99p spent on Drunk Chickens and Burnt Macaroni will bring hours of reading pleasure as you journey through Afghanistan becoming caught up in the day-to-day lives of women like Sharifa, Latifa and Marzia, sharing their problems, dramas, the tears and the laughter: whether enjoying a good gossip over tea and fresh nan, dealing with a husband’s desertion or battling to save the life of a one-year-old opium addict. You can buy the book here.
The short excerpt below is from the journey and arrival at the clinic where I spent the following months establish a health volunteer programme with village women.
“The dramatic, rugged mountains of the Hindu Kush formed a constantly changing backdrop – their kaleidoscopic colours varying from slate grey through earthy brown to rosy pink – as we travelled towards Bamiyan, the capital of Hazara Jat. This small, nondescript town and its surrounding areas, is steeped in history. Once, it was part of the ancient silk road, covering the route that led between Balkh and Tashkurghan, to Taxila, far away in Pakistan’s province of Punjab. Caravans laden with luxuries stopped to rest in Bamiyan’s fertile valley before continuing their arduous journeys.
We arrived at the clinic shortly before dusk on the fourth day of travelling. … It was utter bliss to stretch out after dinner, glass of tea in hand, relishing the fact that I would not, at four o’clock next morning, have to clamber, bleary eyed, into my corner of the jeep for another bone shaking twelve hour journey. The prospect of being able to sleep for as long as I wanted next morning was wonderful. I had forgotten that two year olds have much more efficient recuperative powers, and next morning David, thoroughly refreshed and ready for action, woke at dawn. Excited about seeing cows and calves, sheep, goats and donkeys – all within reach – he couldn’t wait to be out exploring his new world.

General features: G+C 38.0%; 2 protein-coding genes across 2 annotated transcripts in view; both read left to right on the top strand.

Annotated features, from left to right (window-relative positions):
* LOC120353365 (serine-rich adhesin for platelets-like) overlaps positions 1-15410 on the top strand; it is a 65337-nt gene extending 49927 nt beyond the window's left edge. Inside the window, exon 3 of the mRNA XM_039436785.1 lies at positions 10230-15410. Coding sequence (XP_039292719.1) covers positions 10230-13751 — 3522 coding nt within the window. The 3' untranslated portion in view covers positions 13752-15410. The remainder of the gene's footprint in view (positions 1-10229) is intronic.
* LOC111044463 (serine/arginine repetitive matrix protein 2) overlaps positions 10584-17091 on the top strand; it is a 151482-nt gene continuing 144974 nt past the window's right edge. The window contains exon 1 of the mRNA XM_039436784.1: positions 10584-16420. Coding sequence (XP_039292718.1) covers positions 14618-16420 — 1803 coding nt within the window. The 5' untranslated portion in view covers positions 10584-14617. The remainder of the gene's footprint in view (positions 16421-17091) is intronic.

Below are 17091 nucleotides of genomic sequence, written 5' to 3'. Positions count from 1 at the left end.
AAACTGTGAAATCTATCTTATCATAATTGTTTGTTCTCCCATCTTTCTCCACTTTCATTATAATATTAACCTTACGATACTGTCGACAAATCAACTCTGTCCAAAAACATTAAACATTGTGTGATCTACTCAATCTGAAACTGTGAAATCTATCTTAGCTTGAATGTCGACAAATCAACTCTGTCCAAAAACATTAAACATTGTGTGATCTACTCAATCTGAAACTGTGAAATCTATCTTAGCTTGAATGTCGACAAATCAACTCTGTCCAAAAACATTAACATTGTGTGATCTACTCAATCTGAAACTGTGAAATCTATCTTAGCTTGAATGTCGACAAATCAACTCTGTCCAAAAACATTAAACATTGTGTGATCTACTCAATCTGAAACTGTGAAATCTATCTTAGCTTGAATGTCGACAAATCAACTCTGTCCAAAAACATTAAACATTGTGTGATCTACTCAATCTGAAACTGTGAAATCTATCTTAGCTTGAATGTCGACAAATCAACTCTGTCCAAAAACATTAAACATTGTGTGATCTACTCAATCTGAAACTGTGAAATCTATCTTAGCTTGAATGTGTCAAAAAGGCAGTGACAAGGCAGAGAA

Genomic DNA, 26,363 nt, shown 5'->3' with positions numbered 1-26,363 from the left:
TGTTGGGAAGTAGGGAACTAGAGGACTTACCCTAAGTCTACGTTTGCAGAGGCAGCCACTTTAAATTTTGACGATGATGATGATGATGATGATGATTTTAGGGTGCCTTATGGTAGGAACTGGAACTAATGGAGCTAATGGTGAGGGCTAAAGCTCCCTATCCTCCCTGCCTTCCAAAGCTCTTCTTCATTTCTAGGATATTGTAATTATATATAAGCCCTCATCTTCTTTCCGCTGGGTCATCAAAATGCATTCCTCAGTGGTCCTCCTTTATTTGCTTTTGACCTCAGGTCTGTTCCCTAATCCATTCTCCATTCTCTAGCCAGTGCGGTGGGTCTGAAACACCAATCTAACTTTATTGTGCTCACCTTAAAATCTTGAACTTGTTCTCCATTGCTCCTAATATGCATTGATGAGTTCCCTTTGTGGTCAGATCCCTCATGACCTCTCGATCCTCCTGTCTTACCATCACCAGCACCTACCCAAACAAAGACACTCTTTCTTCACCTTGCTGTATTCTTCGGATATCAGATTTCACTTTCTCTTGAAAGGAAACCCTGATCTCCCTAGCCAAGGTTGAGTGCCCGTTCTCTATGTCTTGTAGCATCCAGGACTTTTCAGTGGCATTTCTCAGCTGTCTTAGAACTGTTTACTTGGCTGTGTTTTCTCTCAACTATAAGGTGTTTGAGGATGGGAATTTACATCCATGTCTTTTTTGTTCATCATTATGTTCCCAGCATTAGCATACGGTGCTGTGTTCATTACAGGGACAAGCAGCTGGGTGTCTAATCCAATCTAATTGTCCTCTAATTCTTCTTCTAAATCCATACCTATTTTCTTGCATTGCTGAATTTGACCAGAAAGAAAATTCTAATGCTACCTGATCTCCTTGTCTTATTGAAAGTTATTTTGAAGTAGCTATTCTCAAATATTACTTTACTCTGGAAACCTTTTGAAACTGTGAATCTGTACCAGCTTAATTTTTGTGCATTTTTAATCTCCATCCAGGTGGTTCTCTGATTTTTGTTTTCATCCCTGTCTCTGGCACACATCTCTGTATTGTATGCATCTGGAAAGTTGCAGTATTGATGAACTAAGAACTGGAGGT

Iqbal’s clinic was a small, dilapidated building on the edge of the village. The mud walls were a foot and a half thick, while the flat roof was constructed of straight, poplar tree trunks, interwoven with branches, topped by several layers of mud. The tiny windows were designed more for keeping out the bitter cold in winter, than for allowing in light. A large room where we gathered to eat, drink tea and entertain guests doubled as sleeping quarters for the staff – driver Abdul Ali, cook Ibrahim, field assistant Hassan, and Iqbal.
After a few days, I stopped reaching for a light switch when it grew dark, waiting instead for someone to light the pressure lamp, known as the gaz. To my shame, I never learned the knack of lighting these temperamental things and I was useless at keeping them alight when the pressure began to fall. If the light dimmed, furious pumping was required to raise the pressure, followed by some mysterious twiddling of a red knob. Whenever pushed, by necessity, to attempt any of this myself, I invariably plunged the room into darkness, or set the entire contraption alight.
In time, too, I remembered the pit latrine, a hundred yards from the clinic, had no flush. It had no door, either. A curtain made of old sackcloth – full of holes – suspended over the entrance gave only the illusion of privacy. The occupier was expected to cough loudly at the approach of another party.
When I was in occupation, no amount of coughing prevented women – who, amongst themselves, had none of the men’s sense of modesty – from joining me. Many a medical consultation was conducted while I squatted, flushed with embarrassment, over the hole.
‘Go and see Dr. Iqbal,’ I’d plead, but in vain. The women who followed me to the loo did so because they were too shy to mention gynaecological problems to a man. They would be clutching little packets of paracetamol, prescribed because, overcome by horror at discussing such personal matters, they had instead complained to Iqbal of headaches.”
And if you are wondering about those drunk chickens – well, you can find out by buying the book here.